Then onto Venezia…well only to the airport.  No problems getting there, just a lot of twisting mountain road, followed by an autostrada. And much excitement when we picked up H&M from the arrivals.   We turned on the “blah, blah machine” as H likes to refer to it and chatted all the way back to Arabba.    Except for one stop.  Poor Marie suffers from car sickness so we stopped to put her in the front seat about half way up the mountain.  We knew the car-sickness was reaching a peak level when Marie’s conversation began to lag and her colour started to become a distinctive shade of green.  Fortunately, we arrived in Arabba just in time.  We stayed in town and organised M’s ski gear here, while the boys travelled on over the hill to pick up H’s new rental skis.

We were greeted like old friends that evening at Bar Peter as we introduced H to their fabulous “honey & walnut” beef fillet.  M too, was in heaven.  She loves potato gnocchi and informed us that she intended to eat her body weight while here….she’s only small!

First night together!
First night together!

And of course we had to end our evening with a little thimble of our newly acquired hazelnut grappa before hitting the hay for a VERY BIG day tomorrow.

Caught by the Carabinieri, Sass Pordoi & getting ready for the Frenchies!

Mon Dieu, there’s much to do!   Ha, ha, I’m a french poet and I didn’t know it.

Much excitement.  We pick up, the frenchies, Hubert & Marie tomorrow from Marco Polo Airport, Venice tomorrow afternoon.  Weather forecast looking great!

But first, a little morning exercise with a few laps of the Portovescovo cable car.  Our “local”.  The guys in the operations room are starting to know us now.  I do my best to give them a blinding smile each morning as I pass through the turnstiles.   And this morning they even held the cable car for us as we scuttled in very late.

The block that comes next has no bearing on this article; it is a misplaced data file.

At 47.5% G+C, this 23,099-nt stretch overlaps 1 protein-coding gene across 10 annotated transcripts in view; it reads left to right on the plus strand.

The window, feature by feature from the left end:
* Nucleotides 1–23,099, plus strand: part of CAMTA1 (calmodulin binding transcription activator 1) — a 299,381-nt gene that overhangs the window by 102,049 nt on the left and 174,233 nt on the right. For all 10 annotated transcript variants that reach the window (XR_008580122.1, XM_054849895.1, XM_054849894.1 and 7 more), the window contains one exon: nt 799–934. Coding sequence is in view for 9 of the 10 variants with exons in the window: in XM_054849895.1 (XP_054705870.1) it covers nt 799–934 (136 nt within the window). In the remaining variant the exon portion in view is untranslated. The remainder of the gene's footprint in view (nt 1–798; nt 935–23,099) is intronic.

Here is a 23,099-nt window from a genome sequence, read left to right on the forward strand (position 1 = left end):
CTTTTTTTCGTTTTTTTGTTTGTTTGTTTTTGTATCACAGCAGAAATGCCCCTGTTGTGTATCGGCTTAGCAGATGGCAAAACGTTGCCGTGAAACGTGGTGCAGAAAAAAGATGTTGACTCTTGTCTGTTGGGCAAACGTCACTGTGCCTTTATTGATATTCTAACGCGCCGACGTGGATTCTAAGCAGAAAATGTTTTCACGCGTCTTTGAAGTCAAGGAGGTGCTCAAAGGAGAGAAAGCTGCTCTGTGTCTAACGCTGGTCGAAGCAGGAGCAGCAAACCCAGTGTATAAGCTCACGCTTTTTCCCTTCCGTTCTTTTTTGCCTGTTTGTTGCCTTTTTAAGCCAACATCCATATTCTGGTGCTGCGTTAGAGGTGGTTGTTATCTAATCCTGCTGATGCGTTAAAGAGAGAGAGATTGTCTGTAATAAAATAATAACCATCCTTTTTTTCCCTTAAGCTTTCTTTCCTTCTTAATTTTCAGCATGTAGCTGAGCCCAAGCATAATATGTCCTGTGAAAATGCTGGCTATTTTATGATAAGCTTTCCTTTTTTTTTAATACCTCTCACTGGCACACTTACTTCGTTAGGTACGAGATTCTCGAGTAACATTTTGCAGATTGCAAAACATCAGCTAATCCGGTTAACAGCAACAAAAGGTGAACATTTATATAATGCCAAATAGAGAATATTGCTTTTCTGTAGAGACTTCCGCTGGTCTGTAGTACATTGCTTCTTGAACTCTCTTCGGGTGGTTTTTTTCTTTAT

On the first cable car we happened to be pressing bodily against a trio of carabinieri officers and we noticed that not only were their uniforms marked with the words “Carabinieri” but their skis, too were branded, “Carabinieri”.  I couldn’t help myself…what the heck?   “So you have your own specially branded skis”,  I asked.  As expected their command of English was excellent.  “Yes, signora, Nordica makes them for us”.  “Cool!”, I say.   Then the embarrassing stuff….”Hey guys, we’re from NZ and we’re wondering if we could get a photo of you all with your specially branded skis?”     “No problemo!” came the reply.   “We meet at the top?”     And guess what?   They met two other officers once we alighted the cable-car.  Awesome! Cinque Carabinieri!     I did a good face check and unfortunately only one of the “dreamboats” was present from our earlier run-in with the law!   He’s the tall one to the far right of the photo.   Girls…do a zoom in and you’ll see what I mean.

Rockin' the Carabinieri!
Rockin’ the Carabinieri!
They even have their own brand of Nordica Ski
They even have their own brand of Nordica Ski

What a great start to the morning!  A couple of laps, then to our usual coffee place.  But this morning we were missing the lovely young man who usually makes us our “duo espresso lungi “.   Hopefully he’s just on a break and not gone for the season.

Following a few 900m x 3 leg warmers we made our way west to the Passo Pordoi and caught the cable car to the top of the Sass Pordoi – 2950m.   This is where, if there was more snow, we’d be doing some beginner ski mountaineering with a guide.  Alas, you know how it goes.  Just dust on crust….but the views!   And wait for it, still further above us is the Refugio Cappanna Fassa at 3152 m!

About to board the Sass Pordoi
About to board the Sass Pordoi. Not sure if G is praying or looking at something he dropped?